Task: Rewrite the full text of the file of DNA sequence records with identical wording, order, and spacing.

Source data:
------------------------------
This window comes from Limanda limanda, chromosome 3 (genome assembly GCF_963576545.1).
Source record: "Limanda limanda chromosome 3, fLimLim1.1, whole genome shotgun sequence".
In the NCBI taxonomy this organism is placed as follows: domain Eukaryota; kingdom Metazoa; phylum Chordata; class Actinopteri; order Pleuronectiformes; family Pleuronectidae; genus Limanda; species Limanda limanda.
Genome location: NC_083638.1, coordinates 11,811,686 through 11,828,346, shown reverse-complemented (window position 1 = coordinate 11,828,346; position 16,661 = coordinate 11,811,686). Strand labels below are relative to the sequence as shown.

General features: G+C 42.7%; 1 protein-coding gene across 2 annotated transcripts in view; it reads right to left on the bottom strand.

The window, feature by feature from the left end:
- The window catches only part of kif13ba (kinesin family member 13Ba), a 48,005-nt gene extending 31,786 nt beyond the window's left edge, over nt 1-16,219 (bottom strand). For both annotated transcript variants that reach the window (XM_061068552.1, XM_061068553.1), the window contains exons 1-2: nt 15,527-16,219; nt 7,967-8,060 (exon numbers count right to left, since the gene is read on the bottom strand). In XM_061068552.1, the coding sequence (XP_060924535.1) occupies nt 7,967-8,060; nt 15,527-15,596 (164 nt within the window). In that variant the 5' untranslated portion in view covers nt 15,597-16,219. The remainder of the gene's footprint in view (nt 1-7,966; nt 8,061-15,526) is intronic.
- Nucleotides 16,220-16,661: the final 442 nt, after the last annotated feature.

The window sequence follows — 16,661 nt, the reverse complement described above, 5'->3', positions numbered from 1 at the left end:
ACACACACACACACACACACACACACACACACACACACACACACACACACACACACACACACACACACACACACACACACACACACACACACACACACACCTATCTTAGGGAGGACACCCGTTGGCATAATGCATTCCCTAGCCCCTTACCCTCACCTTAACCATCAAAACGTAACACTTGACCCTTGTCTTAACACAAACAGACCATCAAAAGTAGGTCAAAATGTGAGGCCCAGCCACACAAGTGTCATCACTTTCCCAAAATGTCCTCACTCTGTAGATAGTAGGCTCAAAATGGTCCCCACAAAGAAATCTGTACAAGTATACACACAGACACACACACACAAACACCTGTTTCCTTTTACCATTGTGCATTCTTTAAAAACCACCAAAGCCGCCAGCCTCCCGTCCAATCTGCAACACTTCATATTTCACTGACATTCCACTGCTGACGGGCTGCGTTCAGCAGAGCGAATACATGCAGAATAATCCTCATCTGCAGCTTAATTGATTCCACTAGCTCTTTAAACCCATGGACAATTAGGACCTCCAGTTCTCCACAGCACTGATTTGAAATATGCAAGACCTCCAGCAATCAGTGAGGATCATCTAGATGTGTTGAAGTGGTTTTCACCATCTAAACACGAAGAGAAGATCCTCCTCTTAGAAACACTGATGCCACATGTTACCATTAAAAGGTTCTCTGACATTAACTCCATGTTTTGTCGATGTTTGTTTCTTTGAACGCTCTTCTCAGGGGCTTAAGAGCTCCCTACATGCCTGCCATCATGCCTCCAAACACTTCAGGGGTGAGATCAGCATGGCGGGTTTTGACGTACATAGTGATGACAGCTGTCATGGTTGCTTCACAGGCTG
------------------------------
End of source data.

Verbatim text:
This window comes from Limanda limanda, chromosome 3 (genome assembly GCF_963576545.1).
Source record: "Limanda limanda chromosome 3, fLimLim1.1, whole genome shotgun sequence".
In the NCBI taxonomy this organism is placed as follows: domain Eukaryota; kingdom Metazoa; phylum Chordata; class Actinopteri; order Pleuronectiformes; family Pleuronectidae; genus Limanda; species Limanda limanda.
Genome location: NC_083638.1, coordinates 11,811,686 through 11,828,346, shown reverse-complemented (window position 1 = coordinate 11,828,346; position 16,661 = coordinate 11,811,686). Strand labels below are relative to the sequence as shown.

General features: G+C 42.7%; 1 protein-coding gene across 2 annotated transcripts in view; it reads right to left on the bottom strand.

The window, feature by feature from the left end:
- The window catches only part of kif13ba (kinesin family member 13Ba), a 48,005-nt gene extending 31,786 nt beyond the window's left edge, over nt 1-16,219 (bottom strand). For both annotated transcript variants that reach the window (XM_061068552.1, XM_061068553.1), the window contains exons 1-2: nt 15,527-16,219; nt 7,967-8,060 (exon numbers count right to left, since the gene is read on the bottom strand). In XM_061068552.1, the coding sequence (XP_060924535.1) occupies nt 7,967-8,060; nt 15,527-15,596 (164 nt within the window). In that variant the 5' untranslated portion in view covers nt 15,597-16,219. The remainder of the gene's footprint in view (nt 1-7,966; nt 8,061-15,526) is intronic.
- Nucleotides 16,220-16,661: the final 442 nt, after the last annotated feature.

The window sequence follows — 16,661 nt, the reverse complement described above, 5'->3', positions numbered from 1 at the left end:
ACACACACACACACACACACACACACACACACACACACACACACACACACACACACACACACACACACACACACACACACACACACACACACACACACACCTATCTTAGGGAGGACACCCGTTGGCATAATGCATTCCCTAGCCCCTTACCCTCACCTTAACCATCAAAACGTAACACTTGACCCTTGTCTTAACACAAACAGACCATCAAAAGTAGGTCAAAATGTGAGGCCCAGCCACACAAGTGTCATCACTTTCCCAAAATGTCCTCACTCTGTAGATAGTAGGCTCAAAATGGTCCCCACAAAGAAATCTGTACAAGTATACACACAGACACACACACACAAACACCTGTTTCCTTTTACCATTGTGCATTCTTTAAAAACCACCAAAGCCGCCAGCCTCCCGTCCAATCTGCAACACTTCATATTTCACTGACATTCCACTGCTGACGGGCTGCGTTCAGCAGAGCGAATACATGCAGAATAATCCTCATCTGCAGCTTAATTGATTCCACTAGCTCTTTAAACCCATGGACAATTAGGACCTCCAGTTCTCCACAGCACTGATTTGAAATATGCAAGACCTCCAGCAATCAGTGAGGATCATCTAGATGTGTTGAAGTGGTTTTCACCATCTAAACACGAAGAGAAGATCCTCCTCTTAGAAACACTGATGCCACATGTTACCATTAAAAGGTTCTCTGACATTAACTCCATGTTTTGTCGATGTTTGTTTCTTTGAACGCTCTTCTCAGGGGCTTAAGAGCTCCCTACATGCCTGCCATCATGCCTCCAAACACTTCAGGGGTGAGATCAGCATGGCGGGTTTTGACGTACATAGTGATGACAGCTGTCATGGTTGCTTCACAGGCTG